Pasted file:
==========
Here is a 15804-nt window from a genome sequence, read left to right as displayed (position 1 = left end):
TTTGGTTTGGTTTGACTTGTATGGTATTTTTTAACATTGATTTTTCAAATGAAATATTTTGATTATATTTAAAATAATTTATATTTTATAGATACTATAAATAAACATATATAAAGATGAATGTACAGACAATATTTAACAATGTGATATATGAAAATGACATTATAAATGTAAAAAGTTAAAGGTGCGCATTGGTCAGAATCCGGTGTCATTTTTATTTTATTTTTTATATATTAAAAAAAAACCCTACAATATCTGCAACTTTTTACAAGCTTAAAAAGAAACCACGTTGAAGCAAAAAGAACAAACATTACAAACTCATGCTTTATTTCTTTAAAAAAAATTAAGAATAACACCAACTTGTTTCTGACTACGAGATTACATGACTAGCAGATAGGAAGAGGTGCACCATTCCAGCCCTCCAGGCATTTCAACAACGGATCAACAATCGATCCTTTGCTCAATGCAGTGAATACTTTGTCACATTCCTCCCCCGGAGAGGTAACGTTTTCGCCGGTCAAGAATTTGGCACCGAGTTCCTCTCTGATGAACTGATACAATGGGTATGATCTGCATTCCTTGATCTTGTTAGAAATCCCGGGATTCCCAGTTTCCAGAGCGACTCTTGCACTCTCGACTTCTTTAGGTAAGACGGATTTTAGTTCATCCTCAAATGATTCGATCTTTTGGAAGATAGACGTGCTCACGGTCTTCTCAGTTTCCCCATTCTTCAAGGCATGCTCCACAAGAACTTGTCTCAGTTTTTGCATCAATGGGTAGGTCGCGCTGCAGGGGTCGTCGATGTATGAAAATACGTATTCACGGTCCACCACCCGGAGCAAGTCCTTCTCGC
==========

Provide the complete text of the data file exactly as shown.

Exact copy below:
Here is a 15804-nt window from a genome sequence, read left to right as displayed (position 1 = left end):
TTTGGTTTGGTTTGACTTGTATGGTATTTTTTAACATTGATTTTTCAAATGAAATATTTTGATTATATTTAAAATAATTTATATTTTATAGATACTATAAATAAACATATATAAAGATGAATGTACAGACAATATTTAACAATGTGATATATGAAAATGACATTATAAATGTAAAAAGTTAAAGGTGCGCATTGGTCAGAATCCGGTGTCATTTTTATTTTATTTTTTATATATTAAAAAAAAACCCTACAATATCTGCAACTTTTTACAAGCTTAAAAAGAAACCACGTTGAAGCAAAAAGAACAAACATTACAAACTCATGCTTTATTTCTTTAAAAAAAATTAAGAATAACACCAACTTGTTTCTGACTACGAGATTACATGACTAGCAGATAGGAAGAGGTGCACCATTCCAGCCCTCCAGGCATTTCAACAACGGATCAACAATCGATCCTTTGCTCAATGCAGTGAATACTTTGTCACATTCCTCCCCCGGAGAGGTAACGTTTTCGCCGGTCAAGAATTTGGCACCGAGTTCCTCTCTGATGAACTGATACAATGGGTATGATCTGCATTCCTTGATCTTGTTAGAAATCCCGGGATTCCCAGTTTCCAGAGCGACTCTTGCACTCTCGACTTCTTTAGGTAAGACGGATTTTAGTTCATCCTCAAATGATTCGATCTTTTGGAAGATAGACGTGCTCACGGTCTTCTCAGTTTCCCCATTCTTCAAGGCATGCTCCACAAGAACTTGTCTCAGTTTTTGCATCAATGGGTAGGTCGCGCTGCAGGGGTCGTCGATGTATGAAAATACGTATTCACGGTCCACCACCCGGAGCAAGTCCTTCTCGC